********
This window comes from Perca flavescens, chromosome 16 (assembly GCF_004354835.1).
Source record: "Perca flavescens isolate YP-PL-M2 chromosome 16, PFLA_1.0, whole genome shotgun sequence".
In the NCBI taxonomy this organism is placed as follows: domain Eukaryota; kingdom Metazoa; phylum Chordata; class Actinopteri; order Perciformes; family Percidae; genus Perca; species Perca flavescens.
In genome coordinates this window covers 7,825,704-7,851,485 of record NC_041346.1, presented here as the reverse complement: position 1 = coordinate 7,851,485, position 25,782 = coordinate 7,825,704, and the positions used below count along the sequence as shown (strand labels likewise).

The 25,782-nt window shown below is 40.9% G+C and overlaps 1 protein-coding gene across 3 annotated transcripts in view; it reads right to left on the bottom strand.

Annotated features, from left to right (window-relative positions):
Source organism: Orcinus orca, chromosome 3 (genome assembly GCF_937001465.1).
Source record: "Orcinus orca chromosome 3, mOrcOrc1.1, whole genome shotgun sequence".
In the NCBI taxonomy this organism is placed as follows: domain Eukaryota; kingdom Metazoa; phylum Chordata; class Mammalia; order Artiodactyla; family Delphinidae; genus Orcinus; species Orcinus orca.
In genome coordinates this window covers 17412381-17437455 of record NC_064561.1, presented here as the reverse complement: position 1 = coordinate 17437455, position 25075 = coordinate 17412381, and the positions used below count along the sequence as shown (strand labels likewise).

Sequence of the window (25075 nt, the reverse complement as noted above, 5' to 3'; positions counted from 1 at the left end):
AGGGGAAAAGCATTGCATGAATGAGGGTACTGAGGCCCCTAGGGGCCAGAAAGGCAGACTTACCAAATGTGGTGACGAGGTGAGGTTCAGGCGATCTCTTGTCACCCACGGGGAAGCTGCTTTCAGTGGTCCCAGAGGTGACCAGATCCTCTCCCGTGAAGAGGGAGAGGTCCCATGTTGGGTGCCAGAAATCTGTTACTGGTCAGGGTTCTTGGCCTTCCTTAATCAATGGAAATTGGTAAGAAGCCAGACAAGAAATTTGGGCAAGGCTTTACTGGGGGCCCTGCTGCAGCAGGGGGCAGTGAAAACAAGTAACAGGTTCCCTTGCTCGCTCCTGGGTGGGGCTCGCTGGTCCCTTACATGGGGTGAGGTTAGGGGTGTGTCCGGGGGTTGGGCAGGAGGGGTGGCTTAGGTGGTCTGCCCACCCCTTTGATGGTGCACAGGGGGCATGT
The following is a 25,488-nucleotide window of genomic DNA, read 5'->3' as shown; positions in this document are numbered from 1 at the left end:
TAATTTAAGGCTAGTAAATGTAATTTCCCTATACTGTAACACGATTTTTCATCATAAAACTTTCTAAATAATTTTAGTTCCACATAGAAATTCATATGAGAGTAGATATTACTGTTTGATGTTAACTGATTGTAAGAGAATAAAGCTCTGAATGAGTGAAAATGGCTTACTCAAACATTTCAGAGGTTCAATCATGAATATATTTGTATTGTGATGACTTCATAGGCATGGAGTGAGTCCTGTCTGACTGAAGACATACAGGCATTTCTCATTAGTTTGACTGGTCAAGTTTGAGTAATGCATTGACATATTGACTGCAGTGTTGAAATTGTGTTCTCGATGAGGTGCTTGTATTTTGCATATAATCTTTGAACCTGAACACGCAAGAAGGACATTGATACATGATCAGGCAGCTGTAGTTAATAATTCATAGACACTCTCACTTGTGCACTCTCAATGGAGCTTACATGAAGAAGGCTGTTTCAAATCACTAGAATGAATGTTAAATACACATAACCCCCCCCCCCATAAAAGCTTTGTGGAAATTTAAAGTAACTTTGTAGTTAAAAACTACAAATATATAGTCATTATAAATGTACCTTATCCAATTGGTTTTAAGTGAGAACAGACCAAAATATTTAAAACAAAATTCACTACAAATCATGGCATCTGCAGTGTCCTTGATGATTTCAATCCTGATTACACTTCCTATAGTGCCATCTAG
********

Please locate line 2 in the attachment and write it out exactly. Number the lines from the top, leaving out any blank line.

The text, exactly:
Source record: "Perca flavescens isolate YP-PL-M2 chromosome 16, PFLA_1.0, whole genome shotgun sequence".